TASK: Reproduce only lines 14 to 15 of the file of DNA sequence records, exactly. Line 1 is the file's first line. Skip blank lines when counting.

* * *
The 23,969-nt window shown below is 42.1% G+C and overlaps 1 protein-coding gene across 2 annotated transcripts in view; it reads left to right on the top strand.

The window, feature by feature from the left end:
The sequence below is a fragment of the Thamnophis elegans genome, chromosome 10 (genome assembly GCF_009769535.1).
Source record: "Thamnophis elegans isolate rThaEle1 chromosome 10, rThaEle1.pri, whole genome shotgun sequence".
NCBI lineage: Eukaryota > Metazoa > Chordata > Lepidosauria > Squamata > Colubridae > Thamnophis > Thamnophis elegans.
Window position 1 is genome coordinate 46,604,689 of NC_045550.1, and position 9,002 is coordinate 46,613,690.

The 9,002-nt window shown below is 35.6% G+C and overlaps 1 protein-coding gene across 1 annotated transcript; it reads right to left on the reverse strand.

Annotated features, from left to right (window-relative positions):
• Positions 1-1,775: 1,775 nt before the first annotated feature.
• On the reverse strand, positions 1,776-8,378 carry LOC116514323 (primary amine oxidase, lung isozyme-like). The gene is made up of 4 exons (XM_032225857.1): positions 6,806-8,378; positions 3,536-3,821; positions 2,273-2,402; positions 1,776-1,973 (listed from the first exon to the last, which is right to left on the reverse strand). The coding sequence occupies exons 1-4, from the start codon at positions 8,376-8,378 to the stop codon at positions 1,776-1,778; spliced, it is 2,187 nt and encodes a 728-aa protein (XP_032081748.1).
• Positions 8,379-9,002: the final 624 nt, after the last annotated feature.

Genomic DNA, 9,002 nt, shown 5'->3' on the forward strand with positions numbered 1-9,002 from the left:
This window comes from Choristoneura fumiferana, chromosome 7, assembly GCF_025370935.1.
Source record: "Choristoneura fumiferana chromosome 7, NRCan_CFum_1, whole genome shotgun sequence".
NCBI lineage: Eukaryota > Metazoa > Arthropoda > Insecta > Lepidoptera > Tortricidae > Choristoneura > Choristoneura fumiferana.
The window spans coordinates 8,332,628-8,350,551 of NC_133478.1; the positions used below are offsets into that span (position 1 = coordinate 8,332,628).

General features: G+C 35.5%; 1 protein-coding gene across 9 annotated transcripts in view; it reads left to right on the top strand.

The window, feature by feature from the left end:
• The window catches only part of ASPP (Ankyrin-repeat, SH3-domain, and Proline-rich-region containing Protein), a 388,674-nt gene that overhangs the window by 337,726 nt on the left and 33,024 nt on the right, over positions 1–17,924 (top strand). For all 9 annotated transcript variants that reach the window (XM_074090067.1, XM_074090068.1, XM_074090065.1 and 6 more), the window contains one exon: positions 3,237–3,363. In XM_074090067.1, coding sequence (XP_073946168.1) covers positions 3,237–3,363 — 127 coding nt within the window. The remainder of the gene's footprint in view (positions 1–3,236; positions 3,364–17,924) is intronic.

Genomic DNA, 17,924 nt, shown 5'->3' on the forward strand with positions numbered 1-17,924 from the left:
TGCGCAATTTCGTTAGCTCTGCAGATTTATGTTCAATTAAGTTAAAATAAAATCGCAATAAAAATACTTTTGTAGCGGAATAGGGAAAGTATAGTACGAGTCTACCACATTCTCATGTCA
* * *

Source record: "Choristoneura fumiferana chromosome 7, NRCan_CFum_1, whole genome shotgun sequence".
NCBI lineage: Eukaryota > Metazoa > Arthropoda > Insecta > Lepidoptera > Tortricidae > Choristoneura > Choristoneura fumiferana.